Palazzo Cisa

Palazzo Cisa

Palazzo Cisa

6. Capuchin Catacombs

The catacombs occupy the basement rooms of the Capuchin monastery. Their history began at the end of the 16th century, when monks removed several bodies from the tombs and discovered that the corpses had naturally turned into mummies. Now the eerie dungeons contain about 8,000 skeletons and mummies that were buried between 1599 and 1880. Address: via Cappuccini, 1 Open: Monday to Saturday, from 9 to 13 and from 15 to 17. Sunday from 9 to 13.30. Ticket: 3€.

Capuchin Catacombs

Catacombs of the Capuchins

7. Fountain of Pretoria

The Fountain of Pretoria is one of the symbols of Palermo. The nude statues, which look quite indecent against the background of the church, add piquancy. The townspeople so nicknamed it “the fountain of shame”.

Pretoria Fountain

Fountain of Pretoria

8. The Four Corners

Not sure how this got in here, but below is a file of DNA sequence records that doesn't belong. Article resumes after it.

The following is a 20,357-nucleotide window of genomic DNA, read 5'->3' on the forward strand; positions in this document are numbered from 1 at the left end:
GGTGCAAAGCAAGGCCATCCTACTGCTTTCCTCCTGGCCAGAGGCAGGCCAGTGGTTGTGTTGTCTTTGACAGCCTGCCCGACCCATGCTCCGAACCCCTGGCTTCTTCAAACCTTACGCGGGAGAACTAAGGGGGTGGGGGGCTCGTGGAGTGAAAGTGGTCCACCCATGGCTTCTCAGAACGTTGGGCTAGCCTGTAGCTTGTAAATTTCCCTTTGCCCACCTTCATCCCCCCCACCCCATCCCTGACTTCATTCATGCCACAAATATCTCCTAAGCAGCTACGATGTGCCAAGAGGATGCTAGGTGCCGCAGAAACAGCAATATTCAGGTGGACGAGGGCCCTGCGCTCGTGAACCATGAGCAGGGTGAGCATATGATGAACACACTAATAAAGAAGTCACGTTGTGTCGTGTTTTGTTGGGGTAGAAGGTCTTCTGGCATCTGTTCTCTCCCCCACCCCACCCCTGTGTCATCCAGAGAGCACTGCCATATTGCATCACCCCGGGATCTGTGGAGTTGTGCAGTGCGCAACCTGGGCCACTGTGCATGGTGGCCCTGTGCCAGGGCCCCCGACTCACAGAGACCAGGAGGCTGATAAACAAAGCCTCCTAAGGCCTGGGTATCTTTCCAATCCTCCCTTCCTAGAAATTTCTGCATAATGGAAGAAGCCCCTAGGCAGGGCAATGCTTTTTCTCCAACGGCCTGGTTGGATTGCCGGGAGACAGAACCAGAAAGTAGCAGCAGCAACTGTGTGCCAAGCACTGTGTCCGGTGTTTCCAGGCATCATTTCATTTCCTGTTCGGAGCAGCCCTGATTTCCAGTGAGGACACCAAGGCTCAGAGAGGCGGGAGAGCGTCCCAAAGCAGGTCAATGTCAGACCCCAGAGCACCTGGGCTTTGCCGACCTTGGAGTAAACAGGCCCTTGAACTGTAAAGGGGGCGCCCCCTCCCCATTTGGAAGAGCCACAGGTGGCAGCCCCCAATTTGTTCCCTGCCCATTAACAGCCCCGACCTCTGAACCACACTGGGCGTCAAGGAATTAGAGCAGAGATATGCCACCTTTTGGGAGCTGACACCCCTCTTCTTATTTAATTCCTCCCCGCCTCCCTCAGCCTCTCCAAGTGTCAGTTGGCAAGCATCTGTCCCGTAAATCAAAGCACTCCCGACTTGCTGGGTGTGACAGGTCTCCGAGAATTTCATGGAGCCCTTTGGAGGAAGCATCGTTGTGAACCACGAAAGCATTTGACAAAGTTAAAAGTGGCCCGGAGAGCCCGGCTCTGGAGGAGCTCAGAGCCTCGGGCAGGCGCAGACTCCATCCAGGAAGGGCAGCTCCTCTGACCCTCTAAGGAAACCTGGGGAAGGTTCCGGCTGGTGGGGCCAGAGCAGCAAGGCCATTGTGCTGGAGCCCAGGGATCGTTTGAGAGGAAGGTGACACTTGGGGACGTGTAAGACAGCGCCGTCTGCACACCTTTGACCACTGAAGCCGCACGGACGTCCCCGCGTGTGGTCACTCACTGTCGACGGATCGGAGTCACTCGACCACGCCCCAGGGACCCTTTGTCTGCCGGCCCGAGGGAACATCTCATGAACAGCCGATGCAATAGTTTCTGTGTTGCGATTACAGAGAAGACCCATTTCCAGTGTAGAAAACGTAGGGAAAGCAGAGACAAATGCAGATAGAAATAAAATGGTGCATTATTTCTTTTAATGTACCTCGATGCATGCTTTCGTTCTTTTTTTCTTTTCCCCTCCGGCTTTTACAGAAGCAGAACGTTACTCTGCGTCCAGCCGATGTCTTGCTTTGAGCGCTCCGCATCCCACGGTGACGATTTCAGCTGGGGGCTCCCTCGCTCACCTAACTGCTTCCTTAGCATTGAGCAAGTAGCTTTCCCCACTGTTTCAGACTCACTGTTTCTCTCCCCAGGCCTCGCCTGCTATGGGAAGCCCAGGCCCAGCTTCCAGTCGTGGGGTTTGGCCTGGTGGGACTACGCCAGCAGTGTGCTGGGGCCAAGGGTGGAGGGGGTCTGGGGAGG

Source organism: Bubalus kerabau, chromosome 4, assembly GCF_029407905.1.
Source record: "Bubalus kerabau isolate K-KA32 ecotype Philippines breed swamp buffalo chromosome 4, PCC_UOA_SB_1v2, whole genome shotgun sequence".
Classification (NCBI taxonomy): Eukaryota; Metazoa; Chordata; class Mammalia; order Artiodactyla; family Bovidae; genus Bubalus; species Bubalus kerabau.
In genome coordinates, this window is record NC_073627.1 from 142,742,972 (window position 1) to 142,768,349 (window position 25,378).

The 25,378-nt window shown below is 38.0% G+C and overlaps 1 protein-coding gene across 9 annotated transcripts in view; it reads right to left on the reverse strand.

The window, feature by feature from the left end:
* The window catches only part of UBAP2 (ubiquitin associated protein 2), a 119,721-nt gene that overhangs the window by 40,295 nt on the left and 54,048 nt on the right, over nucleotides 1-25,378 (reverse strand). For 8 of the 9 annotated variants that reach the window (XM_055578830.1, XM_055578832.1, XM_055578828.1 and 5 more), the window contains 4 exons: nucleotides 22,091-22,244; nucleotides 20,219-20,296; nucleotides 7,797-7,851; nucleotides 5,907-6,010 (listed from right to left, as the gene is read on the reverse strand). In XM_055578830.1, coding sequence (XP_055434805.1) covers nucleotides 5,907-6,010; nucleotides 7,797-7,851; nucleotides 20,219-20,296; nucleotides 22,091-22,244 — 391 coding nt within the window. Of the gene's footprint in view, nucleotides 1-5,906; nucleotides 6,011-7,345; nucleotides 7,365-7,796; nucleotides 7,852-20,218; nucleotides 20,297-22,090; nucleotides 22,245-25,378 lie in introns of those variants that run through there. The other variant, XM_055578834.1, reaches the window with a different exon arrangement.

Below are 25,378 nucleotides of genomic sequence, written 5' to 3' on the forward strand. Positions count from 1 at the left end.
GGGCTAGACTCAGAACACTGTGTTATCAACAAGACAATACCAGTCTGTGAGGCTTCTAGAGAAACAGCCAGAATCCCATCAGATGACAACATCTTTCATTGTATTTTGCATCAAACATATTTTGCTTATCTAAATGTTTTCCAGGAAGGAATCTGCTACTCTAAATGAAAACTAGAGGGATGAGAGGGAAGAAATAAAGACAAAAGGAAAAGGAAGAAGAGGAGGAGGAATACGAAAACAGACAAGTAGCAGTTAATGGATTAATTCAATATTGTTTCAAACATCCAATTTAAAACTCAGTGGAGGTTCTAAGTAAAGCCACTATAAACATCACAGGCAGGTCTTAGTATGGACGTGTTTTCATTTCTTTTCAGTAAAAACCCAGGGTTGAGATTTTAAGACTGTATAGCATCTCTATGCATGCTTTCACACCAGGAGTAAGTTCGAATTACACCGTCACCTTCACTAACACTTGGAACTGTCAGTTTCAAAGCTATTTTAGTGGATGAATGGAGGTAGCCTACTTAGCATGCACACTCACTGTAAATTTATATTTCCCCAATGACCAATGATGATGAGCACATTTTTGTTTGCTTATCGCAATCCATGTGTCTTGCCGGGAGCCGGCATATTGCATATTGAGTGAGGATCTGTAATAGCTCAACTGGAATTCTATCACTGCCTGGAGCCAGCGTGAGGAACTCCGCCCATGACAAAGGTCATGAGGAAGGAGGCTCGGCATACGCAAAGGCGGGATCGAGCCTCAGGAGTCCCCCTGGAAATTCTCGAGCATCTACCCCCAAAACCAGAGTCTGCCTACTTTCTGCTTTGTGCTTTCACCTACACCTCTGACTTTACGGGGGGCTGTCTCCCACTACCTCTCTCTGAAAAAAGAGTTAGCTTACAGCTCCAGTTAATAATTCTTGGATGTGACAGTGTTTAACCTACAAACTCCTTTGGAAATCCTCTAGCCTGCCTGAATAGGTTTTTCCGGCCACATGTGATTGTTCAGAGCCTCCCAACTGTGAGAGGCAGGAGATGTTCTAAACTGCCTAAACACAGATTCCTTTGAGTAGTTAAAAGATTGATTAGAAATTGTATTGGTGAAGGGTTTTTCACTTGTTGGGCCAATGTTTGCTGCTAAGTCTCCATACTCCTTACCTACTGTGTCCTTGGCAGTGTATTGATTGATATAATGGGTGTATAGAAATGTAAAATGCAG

The Four Corners or Quattro Canti can be called the starting point of Palermo, the octagonal square is formed by the intersection of the four main streets of the city, it is surrounded by four palazzos, creating a magnificent perspective and separating the four quarters: Calça, La Loggia, Albergeria and Seralcadio. Each building corresponds to a particular season, their façade adorned with statues of kings and patron saints of the quarters.

Four Corners

The four corners of the

9. Botanical Gardens

The botanical garden in Palermo was founded in 1779. In 1786 it moved to its present location. There are now 12,000 different trees and plants in the garden, of which the most luxurious longevity is the ficus from 1845. A walk in the botanical garden will be especially enjoyable on a hot day. Entrance is free. Address: Via Lincoln 2